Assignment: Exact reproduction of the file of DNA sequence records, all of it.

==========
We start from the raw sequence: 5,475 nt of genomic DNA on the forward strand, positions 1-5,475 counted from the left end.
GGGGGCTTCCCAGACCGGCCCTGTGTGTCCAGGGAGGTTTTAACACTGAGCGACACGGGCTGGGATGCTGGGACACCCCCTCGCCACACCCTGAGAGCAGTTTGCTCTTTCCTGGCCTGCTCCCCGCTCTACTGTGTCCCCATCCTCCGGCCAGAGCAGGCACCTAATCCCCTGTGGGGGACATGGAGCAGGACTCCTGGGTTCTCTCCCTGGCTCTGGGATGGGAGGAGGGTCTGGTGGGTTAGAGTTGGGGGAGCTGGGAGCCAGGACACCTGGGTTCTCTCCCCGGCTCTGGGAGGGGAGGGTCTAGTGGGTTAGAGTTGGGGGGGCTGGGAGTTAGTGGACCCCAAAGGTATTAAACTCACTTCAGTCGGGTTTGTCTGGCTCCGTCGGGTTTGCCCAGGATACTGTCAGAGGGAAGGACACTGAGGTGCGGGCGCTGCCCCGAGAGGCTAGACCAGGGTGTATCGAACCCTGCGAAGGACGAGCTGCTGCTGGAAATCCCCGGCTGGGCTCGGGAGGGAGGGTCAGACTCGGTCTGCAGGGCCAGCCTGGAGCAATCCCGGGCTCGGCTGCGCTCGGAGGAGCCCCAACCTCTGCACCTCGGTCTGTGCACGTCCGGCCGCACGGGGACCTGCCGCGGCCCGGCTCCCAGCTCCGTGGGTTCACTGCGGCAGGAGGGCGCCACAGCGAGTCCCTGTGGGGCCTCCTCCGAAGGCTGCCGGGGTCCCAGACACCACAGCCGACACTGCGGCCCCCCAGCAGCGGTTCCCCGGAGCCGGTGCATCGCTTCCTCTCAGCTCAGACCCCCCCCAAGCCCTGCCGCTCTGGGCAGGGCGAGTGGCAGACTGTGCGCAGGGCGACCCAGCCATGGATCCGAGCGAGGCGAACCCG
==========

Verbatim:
We start from the raw sequence: 5,475 nt of genomic DNA on the forward strand, positions 1-5,475 counted from the left end.
GGGGGCTTCCCAGACCGGCCCTGTGTGTCCAGGGAGGTTTTAACACTGAGCGACACGGGCTGGGATGCTGGGACACCCCCTCGCCACACCCTGAGAGCAGTTTGCTCTTTCCTGGCCTGCTCCCCGCTCTACTGTGTCCCCATCCTCCGGCCAGAGCAGGCACCTAATCCCCTGTGGGGGACATGGAGCAGGACTCCTGGGTTCTCTCCCTGGCTCTGGGATGGGAGGAGGGTCTGGTGGGTTAGAGTTGGGGGAGCTGGGAGCCAGGACACCTGGGTTCTCTCCCCGGCTCTGGGAGGGGAGGGTCTAGTGGGTTAGAGTTGGGGGGGCTGGGAGTTAGTGGACCCCAAAGGTATTAAACTCACTTCAGTCGGGTTTGTCTGGCTCCGTCGGGTTTGCCCAGGATACTGTCAGAGGGAAGGACACTGAGGTGCGGGCGCTGCCCCGAGAGGCTAGACCAGGGTGTATCGAACCCTGCGAAGGACGAGCTGCTGCTGGAAATCCCCGGCTGGGCTCGGGAGGGAGGGTCAGACTCGGTCTGCAGGGCCAGCCTGGAGCAATCCCGGGCTCGGCTGCGCTCGGAGGAGCCCCAACCTCTGCACCTCGGTCTGTGCACGTCCGGCCGCACGGGGACCTGCCGCGGCCCGGCTCCCAGCTCCGTGGGTTCACTGCGGCAGGAGGGCGCCACAGCGAGTCCCTGTGGGGCCTCCTCCGAAGGCTGCCGGGGTCCCAGACACCACAGCCGACACTGCGGCCCCCCAGCAGCGGTTCCCCGGAGCCGGTGCATCGCTTCCTCTCAGCTCAGACCCCCCCCAAGCCCTGCCGCTCTGGGCAGGGCGAGTGGCAGACTGTGCGCAGGGCGACCCAGCCATGGATCCGAGCGAGGCGAACCCG